The Blurb (from Goodreads):
March 1912: Twenty-four-year-old Elspeth Dunn, a published poet, has never seen the world beyond her home on Scotland’s remote Isle of Skye. So she is astonished when her first fan letter arrives, from a college student, David Graham, in far-away America. As the two strike up a correspondence—sharing their favorite books, wildest hopes, and deepest secrets—their exchanges blossom into friendship, and eventually into love. But as World War I engulfs Europe and David volunteers as an ambulance driver on the Western front, Elspeth can only wait for him on Skye, hoping he’ll survive.
June 1940: At the start of World War II, Elspeth’s daughter, Margaret, has fallen for a pilot in the Royal Air Force. Her mother warns her against seeking love in wartime, an admonition Margaret doesn’t understand. Then, after a bomb rocks Elspeth’s house, and letters that were hidden in a wall come raining down, Elspeth disappears. Only a single letter remains as a clue to Elspeth’s whereabouts. As Margaret sets out to discover where her mother has gone, she must also face the truth of what happened to her family long ago.
One of my favourite books is The Guernsey Literary and Potato Peel Pie Society by Mary Anne Schaffer. It is an epistolary narrative which simply means ‘told in the form of a letter or letters’. Extremely popular in the 18th century, this narrative form fell out of favour in the 19th century and has not been used much since. It seems that Mary Anne Schaffer may have revived the form, however, for this new novel by debut author Jessica Brockmole is told entirely in letters. It moves between two historical periods: the First World War and the Second World War. The primary narrative is that of the relationship of a young Scottish poet who lives on Skye in and an American university student who writes in March 1912 to tell her how much he admires her poetry. Slowly friendship blossoms into love, but many obstacles stand in their way, including the fact that Elspeth is already married and their world is on the brink of a cataclysmic war. The device of driving a narrative through an exchange of letters can be hard to pull off (one reason why it fell out of favour), but Jessica Brockmole has created an engaging and very readable suspenseful romance in Letters from Skye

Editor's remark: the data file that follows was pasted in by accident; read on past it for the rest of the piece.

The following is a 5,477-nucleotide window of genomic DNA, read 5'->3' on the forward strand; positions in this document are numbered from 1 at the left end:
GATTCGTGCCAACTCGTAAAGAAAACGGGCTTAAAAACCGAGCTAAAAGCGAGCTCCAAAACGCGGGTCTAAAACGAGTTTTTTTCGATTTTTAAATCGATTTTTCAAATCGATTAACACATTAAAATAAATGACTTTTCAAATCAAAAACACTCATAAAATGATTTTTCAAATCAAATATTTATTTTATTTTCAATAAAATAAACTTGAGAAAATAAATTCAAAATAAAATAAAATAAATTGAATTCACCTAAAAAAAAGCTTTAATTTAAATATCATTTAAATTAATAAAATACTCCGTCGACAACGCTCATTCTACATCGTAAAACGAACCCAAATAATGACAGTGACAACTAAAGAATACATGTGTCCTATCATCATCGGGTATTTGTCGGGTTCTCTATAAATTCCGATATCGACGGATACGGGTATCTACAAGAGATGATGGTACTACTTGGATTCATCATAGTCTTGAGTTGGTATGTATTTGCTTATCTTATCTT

You might also like to read my review Ember Island by Kimberley Freeman: